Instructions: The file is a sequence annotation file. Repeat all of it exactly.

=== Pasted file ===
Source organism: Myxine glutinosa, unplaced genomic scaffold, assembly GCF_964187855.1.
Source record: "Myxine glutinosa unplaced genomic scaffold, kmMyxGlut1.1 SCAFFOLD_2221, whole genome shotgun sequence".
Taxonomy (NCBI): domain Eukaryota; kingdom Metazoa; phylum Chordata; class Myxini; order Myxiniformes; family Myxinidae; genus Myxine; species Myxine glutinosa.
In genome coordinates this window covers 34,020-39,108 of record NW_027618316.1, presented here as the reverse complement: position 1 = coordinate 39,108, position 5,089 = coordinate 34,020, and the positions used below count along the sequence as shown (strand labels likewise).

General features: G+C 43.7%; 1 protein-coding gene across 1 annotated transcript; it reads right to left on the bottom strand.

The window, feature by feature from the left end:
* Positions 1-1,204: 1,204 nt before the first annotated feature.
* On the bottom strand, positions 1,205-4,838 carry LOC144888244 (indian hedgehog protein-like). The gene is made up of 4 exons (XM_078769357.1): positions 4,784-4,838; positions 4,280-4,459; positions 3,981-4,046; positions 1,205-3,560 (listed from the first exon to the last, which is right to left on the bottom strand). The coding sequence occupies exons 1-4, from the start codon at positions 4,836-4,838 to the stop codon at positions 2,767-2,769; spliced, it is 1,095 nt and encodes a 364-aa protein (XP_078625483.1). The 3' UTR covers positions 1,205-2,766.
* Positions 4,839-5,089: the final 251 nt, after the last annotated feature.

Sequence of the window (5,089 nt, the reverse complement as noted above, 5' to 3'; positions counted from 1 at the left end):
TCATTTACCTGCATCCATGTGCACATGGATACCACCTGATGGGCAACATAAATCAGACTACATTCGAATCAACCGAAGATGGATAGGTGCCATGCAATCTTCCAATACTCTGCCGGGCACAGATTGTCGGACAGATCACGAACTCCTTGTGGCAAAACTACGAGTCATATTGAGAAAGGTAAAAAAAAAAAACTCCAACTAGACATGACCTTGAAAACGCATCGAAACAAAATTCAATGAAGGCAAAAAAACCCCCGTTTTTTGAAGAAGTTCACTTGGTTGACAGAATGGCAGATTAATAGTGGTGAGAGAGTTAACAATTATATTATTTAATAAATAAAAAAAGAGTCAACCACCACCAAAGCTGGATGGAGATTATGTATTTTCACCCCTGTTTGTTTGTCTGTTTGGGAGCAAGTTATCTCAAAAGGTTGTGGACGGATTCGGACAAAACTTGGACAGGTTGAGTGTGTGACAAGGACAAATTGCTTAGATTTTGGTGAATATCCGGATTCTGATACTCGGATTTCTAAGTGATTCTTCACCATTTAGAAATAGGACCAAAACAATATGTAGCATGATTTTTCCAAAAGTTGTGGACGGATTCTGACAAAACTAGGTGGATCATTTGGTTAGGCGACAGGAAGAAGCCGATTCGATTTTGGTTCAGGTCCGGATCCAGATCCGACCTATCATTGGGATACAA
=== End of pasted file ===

Source organism: Myxine glutinosa, unplaced genomic scaffold, assembly GCF_964187855.1.
Source record: "Myxine glutinosa unplaced genomic scaffold, kmMyxGlut1.1 SCAFFOLD_2221, whole genome shotgun sequence".
Taxonomy (NCBI): domain Eukaryota; kingdom Metazoa; phylum Chordata; class Myxini; order Myxiniformes; family Myxinidae; genus Myxine; species Myxine glutinosa.
In genome coordinates this window covers 34,020-39,108 of record NW_027618316.1, presented here as the reverse complement: position 1 = coordinate 39,108, position 5,089 = coordinate 34,020, and the positions used below count along the sequence as shown (strand labels likewise).

General features: G+C 43.7%; 1 protein-coding gene across 1 annotated transcript; it reads right to left on the bottom strand.

The window, feature by feature from the left end:
* Positions 1-1,204: 1,204 nt before the first annotated feature.
* On the bottom strand, positions 1,205-4,838 carry LOC144888244 (indian hedgehog protein-like). The gene is made up of 4 exons (XM_078769357.1): positions 4,784-4,838; positions 4,280-4,459; positions 3,981-4,046; positions 1,205-3,560 (listed from the first exon to the last, which is right to left on the bottom strand). The coding sequence occupies exons 1-4, from the start codon at positions 4,836-4,838 to the stop codon at positions 2,767-2,769; spliced, it is 1,095 nt and encodes a 364-aa protein (XP_078625483.1). The 3' UTR covers positions 1,205-2,766.
* Positions 4,839-5,089: the final 251 nt, after the last annotated feature.

Sequence of the window (5,089 nt, the reverse complement as noted above, 5' to 3'; positions counted from 1 at the left end):
TCATTTACCTGCATCCATGTGCACATGGATACCACCTGATGGGCAACATAAATCAGACTACATTCGAATCAACCGAAGATGGATAGGTGCCATGCAATCTTCCAATACTCTGCCGGGCACAGATTGTCGGACAGATCACGAACTCCTTGTGGCAAAACTACGAGTCATATTGAGAAAGGTAAAAAAAAAAAACTCCAACTAGACATGACCTTGAAAACGCATCGAAACAAAATTCAATGAAGGCAAAAAAACCCCCGTTTTTTGAAGAAGTTCACTTGGTTGACAGAATGGCAGATTAATAGTGGTGAGAGAGTTAACAATTATATTATTTAATAAATAAAAAAAGAGTCAACCACCACCAAAGCTGGATGGAGATTATGTATTTTCACCCCTGTTTGTTTGTCTGTTTGGGAGCAAGTTATCTCAAAAGGTTGTGGACGGATTCGGACAAAACTTGGACAGGTTGAGTGTGTGACAAGGACAAATTGCTTAGATTTTGGTGAATATCCGGATTCTGATACTCGGATTTCTAAGTGATTCTTCACCATTTAGAAATAGGACCAAAACAATATGTAGCATGATTTTTCCAAAAGTTGTGGACGGATTCTGACAAAACTAGGTGGATCATTTGGTTAGGCGACAGGAAGAAGCCGATTCGATTTTGGTTCAGGTCCGGATCCAGATCCGACCTATCATTGGGATACAA